A : B : C : D : E : F : G : H : I : J : K : L : M : N : O : P : Q : R : S : T : U : V : W : X : Y : Z :
The correspondence of the Roman and Greek gods   Egyptian gods   God of the sea   Indian goddess   God of water   God of war  

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List of Gods : "Chi"
NameOriginDescription
Abaddon Babylonian It is the second of the seven names of the underworld in the Babylonian Talmud. Chief of the demons of the 7th hierarchy Hebrew/Christian
Abassi Efik The creator god of the Nigerian Efik people. On the suggestion of his wife Atai Abassi created the first humans; to prevent them from exceed his wisdom, he ordered the first humans to neither procreate nor labor. This prohibition lasted some time, but eventually the first couple did have children and work, for which crime Abassi slew them and set their children against each other.
Abeona Roman A goddess who protected children the first time they left their parents' home, safeguarding their first steps alone. She is related to Adeona, a goddess who guided children back to their parents' home. Roman
Abonde French The French Santa Claus, the good fairy who comes at night to bring toys to children while they sleep, especially on New Year's Day.
Adeona Roman Goddess of school children Roman
Afriel Christian Angel who safeguards children, though not that well. Christian
Agave Greek Daughter of Cadmus, and wife of the Spartan Echion, by whom she became the mother of Pentheus, who succeeded his grandfather Cadmus as king of Thebes. Agave was the sister of Autonoe, Ino, and Semele (Apollodorus iii), and when Semele, during her pregnancy with Dionysus, was destroyed by the sight of the splendour of Zeus, her sisters spread the report that she had only endeavoured to conceal her guilt, by pretending that Zeus was the father of her child, and that her destruction was a just punishment for her falsehood.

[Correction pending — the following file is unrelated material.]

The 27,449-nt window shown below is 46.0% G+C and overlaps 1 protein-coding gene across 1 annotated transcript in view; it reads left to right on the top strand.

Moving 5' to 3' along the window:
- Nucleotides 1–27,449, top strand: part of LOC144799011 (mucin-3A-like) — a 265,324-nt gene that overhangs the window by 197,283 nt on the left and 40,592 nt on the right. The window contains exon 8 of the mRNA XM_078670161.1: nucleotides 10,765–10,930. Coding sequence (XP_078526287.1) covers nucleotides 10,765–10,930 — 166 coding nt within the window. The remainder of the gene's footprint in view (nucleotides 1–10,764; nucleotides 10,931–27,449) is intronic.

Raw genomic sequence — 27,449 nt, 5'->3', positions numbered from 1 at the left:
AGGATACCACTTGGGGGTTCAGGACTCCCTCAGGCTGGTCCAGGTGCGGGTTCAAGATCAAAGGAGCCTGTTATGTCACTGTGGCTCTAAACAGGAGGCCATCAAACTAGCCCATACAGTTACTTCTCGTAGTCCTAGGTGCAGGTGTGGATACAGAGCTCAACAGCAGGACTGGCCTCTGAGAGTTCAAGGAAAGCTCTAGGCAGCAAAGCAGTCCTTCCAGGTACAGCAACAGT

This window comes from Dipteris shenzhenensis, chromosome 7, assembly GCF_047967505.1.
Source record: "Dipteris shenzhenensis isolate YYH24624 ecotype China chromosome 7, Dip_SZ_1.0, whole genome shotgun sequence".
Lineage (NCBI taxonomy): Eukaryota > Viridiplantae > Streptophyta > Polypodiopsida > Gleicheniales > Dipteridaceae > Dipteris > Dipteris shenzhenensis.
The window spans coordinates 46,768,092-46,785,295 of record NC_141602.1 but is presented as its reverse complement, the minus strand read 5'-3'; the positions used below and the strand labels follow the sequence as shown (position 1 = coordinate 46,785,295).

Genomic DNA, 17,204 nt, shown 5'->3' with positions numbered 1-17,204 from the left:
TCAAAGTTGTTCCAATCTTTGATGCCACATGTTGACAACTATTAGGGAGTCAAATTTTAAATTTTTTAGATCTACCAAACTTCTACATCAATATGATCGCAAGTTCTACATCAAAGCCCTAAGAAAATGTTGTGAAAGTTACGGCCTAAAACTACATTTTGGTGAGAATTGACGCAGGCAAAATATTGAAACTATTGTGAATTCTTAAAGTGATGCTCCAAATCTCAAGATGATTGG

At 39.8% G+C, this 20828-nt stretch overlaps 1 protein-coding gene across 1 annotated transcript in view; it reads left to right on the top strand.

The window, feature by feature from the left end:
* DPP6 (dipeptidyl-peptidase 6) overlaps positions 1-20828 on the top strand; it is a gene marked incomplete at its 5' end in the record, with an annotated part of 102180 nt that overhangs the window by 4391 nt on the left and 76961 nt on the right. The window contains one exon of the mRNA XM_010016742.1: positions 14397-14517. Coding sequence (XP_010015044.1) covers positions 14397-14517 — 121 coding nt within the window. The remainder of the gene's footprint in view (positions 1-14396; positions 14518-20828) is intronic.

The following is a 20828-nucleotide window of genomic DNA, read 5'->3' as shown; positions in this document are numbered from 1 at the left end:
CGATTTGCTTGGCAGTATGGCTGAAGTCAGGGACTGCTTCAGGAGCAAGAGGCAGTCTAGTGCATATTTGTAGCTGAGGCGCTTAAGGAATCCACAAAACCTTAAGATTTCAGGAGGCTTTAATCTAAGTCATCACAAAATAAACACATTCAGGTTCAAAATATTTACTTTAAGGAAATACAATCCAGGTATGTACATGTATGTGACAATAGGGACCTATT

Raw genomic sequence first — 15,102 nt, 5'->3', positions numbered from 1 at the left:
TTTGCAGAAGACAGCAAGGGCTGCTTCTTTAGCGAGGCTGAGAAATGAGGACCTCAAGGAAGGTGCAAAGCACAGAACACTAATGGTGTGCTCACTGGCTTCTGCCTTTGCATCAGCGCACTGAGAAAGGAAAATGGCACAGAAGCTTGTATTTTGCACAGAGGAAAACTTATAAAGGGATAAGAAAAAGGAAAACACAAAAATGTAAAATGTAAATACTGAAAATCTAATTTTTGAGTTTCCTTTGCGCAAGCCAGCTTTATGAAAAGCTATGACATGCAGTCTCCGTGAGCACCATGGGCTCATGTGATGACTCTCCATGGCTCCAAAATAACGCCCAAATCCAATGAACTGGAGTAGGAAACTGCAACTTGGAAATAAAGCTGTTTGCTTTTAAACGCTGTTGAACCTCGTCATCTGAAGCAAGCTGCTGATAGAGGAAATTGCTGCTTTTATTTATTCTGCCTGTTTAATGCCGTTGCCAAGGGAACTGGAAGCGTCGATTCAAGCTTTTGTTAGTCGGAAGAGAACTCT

Ahnt kai Mexico Goddess of women and children. Daughter of Koo-mah'mm hahs-ay' tahm (First Woman). She flies at night and lives above the peak of Tiburon. Mexico
Ahsonnutli America The sky father and chief god for the Navajo. He created heaven, Earth, and the sky.
Ajalamo Africa God of unborn children. Nigeria, West Africa
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Ajok Louko Chief god Louko
Akhushtal Maya She is the goddess of childbirth
Akuj Africa Chief deity associated with the sky. Turkana Africa
Akuj Akuj Africa The chief deity
Alii Menehune Hawaii Chief of the Little People. His favorite food is the mai'a (banana) Hawaii